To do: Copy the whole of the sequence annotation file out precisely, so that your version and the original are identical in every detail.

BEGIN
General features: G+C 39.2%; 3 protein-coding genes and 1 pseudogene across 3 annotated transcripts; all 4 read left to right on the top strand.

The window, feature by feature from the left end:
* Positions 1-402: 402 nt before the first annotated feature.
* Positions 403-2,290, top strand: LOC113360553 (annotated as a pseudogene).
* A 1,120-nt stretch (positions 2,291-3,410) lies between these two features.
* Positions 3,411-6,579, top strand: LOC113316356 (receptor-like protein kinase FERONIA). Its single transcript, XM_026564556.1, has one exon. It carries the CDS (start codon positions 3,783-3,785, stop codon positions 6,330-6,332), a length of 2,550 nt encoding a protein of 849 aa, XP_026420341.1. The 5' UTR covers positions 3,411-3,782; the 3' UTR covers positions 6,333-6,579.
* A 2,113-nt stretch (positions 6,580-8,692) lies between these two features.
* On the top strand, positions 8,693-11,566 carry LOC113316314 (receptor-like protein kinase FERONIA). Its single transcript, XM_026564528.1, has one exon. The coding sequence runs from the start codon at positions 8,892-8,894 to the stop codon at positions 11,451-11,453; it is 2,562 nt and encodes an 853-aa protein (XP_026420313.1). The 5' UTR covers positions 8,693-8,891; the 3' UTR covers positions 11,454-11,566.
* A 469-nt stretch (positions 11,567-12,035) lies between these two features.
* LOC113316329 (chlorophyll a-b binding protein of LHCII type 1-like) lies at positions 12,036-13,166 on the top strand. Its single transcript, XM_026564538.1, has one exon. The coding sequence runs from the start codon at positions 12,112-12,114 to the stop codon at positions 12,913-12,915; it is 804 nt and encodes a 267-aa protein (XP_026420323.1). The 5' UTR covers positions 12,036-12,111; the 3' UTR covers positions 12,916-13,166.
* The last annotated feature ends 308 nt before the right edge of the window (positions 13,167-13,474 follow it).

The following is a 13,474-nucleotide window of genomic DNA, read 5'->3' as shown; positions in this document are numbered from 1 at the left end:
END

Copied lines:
General features: G+C 39.2%; 3 protein-coding genes and 1 pseudogene across 3 annotated transcripts; all 4 read left to right on the top strand.

The window, feature by feature from the left end:
* Positions 1-402: 402 nt before the first annotated feature.
* Positions 403-2,290, top strand: LOC113360553 (annotated as a pseudogene).
* A 1,120-nt stretch (positions 2,291-3,410) lies between these two features.
* Positions 3,411-6,579, top strand: LOC113316356 (receptor-like protein kinase FERONIA). Its single transcript, XM_026564556.1, has one exon. It carries the CDS (start codon positions 3,783-3,785, stop codon positions 6,330-6,332), a length of 2,550 nt encoding a protein of 849 aa, XP_026420341.1. The 5' UTR covers positions 3,411-3,782; the 3' UTR covers positions 6,333-6,579.
* A 2,113-nt stretch (positions 6,580-8,692) lies between these two features.
* On the top strand, positions 8,693-11,566 carry LOC113316314 (receptor-like protein kinase FERONIA). Its single transcript, XM_026564528.1, has one exon. The coding sequence runs from the start codon at positions 8,892-8,894 to the stop codon at positions 11,451-11,453; it is 2,562 nt and encodes an 853-aa protein (XP_026420313.1). The 5' UTR covers positions 8,693-8,891; the 3' UTR covers positions 11,454-11,566.
* A 469-nt stretch (positions 11,567-12,035) lies between these two features.
* LOC113316329 (chlorophyll a-b binding protein of LHCII type 1-like) lies at positions 12,036-13,166 on the top strand. Its single transcript, XM_026564538.1, has one exon. The coding sequence runs from the start codon at positions 12,112-12,114 to the stop codon at positions 12,913-12,915; it is 804 nt and encodes a 267-aa protein (XP_026420323.1). The 5' UTR covers positions 12,036-12,111; the 3' UTR covers positions 12,916-13,166.
* The last annotated feature ends 308 nt before the right edge of the window (positions 13,167-13,474 follow it).

The following is a 13,474-nucleotide window of genomic DNA, read 5'->3' as shown; positions in this document are numbered from 1 at the left end: